03/31/12 4:15pm
03/31/2012 4:15 PM

Just 90 minutes in to “Long Island’s Best! A Pet Adoption Expo” at Polish Hall in Riverhead a dozen pets had already found new homes.

Event organizers told us they already saw eight dogs and four cats get adopted.

The event was organized by the Animal Rescue Fund of the Hamptons, and featured adoptable pets from nearby shelters such as Kent Animal Shelter, the Riverhead Town Shelter and the North Fork Animal Welfare League in Southold.

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03/31/12 10:00am

JENNIFER GUSTAVSON FILE PHOTO | Suffolk County Legislator Ed Romaine said a long-term care facility for children is needed here.

What was once little more than a dream for Long Island families who desperately need local care for their medically dependent children is now moving closer to reality.

A Suffolk County task force is in the works to look into bringing long-term pediatric care to the area to fill the gap in medical facilities for children in need.

According to a Jan. 12 Riverhead News-Review special report, few local long-term medical care options exist for children with severe medical issues. Since that time, some politicians and hospital administrators have said the issue will not be easy to resolve, while Suffolk County-based nonprofit groups have stepped up their efforts to find a solution.

During a meeting of the county Legislature’s health committee last week, Legislator Ed Romaine (R-Center Moriches) brought up the issue of pediatric care following coverage of the issue by several media outlets. Other legislators like Kate Browning (D-Shirley) have offered suggestions on how to address the lack of care for children in need.

And now, Mr. Romaine’s office said, lawmakers are planning to form a county task force to tackle the problem.

“We’re working with the county executive to establish a task force or a commission to look into the feasibility of bringing a facility to Suffolk County.” said Bill Faulk, legislative aide to Mr. Romaine. “Within the next month or so, there will be something official.”

Karen Serva, whose daughter Caroline suffered a severe brain injury following her premature birth in 2010, spoke at the meeting last Thursday and urged legislators to focus on a solution for Long Island children in need.

“This is a critical issue on Long Island, and it is wrong,” Ms. Serva said during the meeting. “Parents should not be separated from their children, especially sick children like my daughter.”

Ms. Serva and her husband, Rob, travel two hours twice a week from their Sound Beach home to Westchester County to see their daughter, who will turn 2 years old next week, at Blythedale Children’s Hospital.

Other children, like Riverhead teenagers Michael Hubbard and Rashad Jackson who were injured in near-fatal accidents last year, are also at Blythedale for rehabilitation — miles away from their homes.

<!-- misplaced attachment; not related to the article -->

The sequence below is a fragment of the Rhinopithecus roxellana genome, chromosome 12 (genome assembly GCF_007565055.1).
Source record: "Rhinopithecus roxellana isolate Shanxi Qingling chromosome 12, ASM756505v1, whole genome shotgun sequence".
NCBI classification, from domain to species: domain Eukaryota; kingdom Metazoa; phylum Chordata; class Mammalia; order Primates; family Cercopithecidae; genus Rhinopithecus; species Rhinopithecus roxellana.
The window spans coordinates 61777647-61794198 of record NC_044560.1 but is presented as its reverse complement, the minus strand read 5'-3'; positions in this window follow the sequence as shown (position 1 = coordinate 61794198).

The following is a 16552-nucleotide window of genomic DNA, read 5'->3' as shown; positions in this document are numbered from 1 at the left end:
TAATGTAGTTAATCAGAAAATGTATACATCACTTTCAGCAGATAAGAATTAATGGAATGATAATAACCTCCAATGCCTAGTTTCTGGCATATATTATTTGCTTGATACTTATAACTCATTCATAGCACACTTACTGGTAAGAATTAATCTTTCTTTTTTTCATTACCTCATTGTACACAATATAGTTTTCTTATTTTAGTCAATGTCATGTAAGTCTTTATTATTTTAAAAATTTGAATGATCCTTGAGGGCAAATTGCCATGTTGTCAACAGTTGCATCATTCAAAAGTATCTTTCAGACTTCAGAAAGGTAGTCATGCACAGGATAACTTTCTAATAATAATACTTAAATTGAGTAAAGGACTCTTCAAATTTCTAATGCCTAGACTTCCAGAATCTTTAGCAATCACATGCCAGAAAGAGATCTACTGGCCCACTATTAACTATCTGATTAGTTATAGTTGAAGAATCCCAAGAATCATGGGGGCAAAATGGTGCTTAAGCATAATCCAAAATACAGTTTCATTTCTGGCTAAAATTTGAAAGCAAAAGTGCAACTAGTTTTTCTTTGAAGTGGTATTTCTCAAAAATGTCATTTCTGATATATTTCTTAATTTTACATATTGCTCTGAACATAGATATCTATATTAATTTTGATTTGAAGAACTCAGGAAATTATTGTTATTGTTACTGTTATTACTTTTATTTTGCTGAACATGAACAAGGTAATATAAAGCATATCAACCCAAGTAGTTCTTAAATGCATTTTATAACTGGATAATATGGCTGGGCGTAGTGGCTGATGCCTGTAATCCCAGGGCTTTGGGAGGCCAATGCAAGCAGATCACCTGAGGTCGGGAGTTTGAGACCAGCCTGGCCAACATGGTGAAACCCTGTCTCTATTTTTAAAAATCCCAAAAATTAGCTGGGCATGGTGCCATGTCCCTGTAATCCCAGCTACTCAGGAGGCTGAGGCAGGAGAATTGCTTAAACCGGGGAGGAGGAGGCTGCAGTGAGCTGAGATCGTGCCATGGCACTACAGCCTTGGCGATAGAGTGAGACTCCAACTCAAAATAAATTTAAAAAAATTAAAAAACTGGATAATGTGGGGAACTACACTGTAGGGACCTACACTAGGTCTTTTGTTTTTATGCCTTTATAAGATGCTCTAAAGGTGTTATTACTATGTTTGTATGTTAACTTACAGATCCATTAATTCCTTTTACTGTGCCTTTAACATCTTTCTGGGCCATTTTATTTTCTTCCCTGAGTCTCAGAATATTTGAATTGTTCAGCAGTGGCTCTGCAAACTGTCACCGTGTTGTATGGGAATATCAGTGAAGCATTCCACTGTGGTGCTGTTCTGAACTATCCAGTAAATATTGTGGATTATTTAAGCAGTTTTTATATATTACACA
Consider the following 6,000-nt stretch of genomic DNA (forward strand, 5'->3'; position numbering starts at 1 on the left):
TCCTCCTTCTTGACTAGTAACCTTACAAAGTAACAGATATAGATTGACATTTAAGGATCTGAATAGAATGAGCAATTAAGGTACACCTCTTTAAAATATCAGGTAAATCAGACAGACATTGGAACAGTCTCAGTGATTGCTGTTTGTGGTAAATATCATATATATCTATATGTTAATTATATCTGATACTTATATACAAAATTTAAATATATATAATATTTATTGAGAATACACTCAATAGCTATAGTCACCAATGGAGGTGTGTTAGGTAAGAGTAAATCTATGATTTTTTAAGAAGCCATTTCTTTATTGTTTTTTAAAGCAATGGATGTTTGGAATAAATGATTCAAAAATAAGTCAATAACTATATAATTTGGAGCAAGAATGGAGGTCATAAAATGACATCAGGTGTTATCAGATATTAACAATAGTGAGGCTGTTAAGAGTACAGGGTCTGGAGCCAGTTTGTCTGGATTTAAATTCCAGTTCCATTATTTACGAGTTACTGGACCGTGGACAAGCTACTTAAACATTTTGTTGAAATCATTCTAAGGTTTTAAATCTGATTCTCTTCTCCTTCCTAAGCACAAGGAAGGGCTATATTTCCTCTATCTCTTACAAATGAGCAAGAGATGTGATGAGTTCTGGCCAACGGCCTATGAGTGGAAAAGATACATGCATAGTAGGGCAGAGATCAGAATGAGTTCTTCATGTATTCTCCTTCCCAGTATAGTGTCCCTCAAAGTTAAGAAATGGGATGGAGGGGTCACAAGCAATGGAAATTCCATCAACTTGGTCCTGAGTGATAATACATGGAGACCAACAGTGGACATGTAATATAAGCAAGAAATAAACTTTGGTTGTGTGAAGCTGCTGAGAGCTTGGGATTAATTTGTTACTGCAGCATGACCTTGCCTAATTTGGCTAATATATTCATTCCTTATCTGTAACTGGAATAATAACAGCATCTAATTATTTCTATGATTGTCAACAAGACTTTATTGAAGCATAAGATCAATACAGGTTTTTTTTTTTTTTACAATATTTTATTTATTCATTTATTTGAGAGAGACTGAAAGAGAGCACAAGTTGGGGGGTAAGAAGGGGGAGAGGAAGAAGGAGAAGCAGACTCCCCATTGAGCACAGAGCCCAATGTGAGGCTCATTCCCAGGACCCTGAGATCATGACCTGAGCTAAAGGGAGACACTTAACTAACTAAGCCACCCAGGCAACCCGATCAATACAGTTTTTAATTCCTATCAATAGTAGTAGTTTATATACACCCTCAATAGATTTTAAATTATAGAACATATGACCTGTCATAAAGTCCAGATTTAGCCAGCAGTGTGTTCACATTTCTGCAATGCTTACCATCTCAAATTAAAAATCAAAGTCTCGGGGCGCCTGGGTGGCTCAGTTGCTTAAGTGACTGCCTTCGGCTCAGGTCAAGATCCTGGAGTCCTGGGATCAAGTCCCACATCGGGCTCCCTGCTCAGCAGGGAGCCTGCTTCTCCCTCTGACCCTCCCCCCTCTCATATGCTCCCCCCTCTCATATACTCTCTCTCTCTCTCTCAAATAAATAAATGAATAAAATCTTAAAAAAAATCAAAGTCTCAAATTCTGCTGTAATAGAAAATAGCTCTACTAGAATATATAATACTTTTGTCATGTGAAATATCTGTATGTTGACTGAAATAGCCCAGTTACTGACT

The proposed task force will look into the necessary permits, licenses, building needs and “all the aspects” of creating a facility for long-term pediatric care within the county, Mr. Faulk said.

“We figure if we put a bunch of experts together in the same room they can figure out what it takes to get it done,” he said.

Mr. Faulk added that a public-private partnership like the East End Veterans Clinic at the County Center in Yaphank would be ideal, since it would not have any financial impact on Suffolk County as the county government wrestles with its looming debt.

Using the county’s Foley Nursing Home is one of the hypothetical scenarios that may work, he said.

“We don’t want to utilize county resources, but we can provide the space,” Mr. Faulk said, adding that the former Capital One office building on Main Road in Mattituck as also been floated as a possible location for a facility.

Ms. Serva said in an interview that she is optimistic about the progress being made to bring a pediatric care facility to Long Island.

“Just the fact that it seems to be snowballing … obviously for us, this is for the better,” she said. “It means everything to me. This offers my family in particular a lot of hope that Caroline will soon be back with our family, on the same island.”

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03/31/12 9:59am

There are two requisites for effecting change in the societies in which we live ­— getting a movement under way and then actually getting results.

And they are equally challenging to achieve.

In the issue of providing long-term pediatric care on Long Island, the first requisite is on the verge of being met. With news this week that a Suffolk County task force is in the works to look into bringing a full-service, long-term pediatric care facility to Long Island, it’s clear that lawmakers recognize this great need for so many local families.

Champions of the movement — at the forefront are Karen and Rob Serva, whose daughter Caroline suffered brain damage after birth and now lives at a long-term care facility upstate — have been doing everything right in bringing attention to this issue.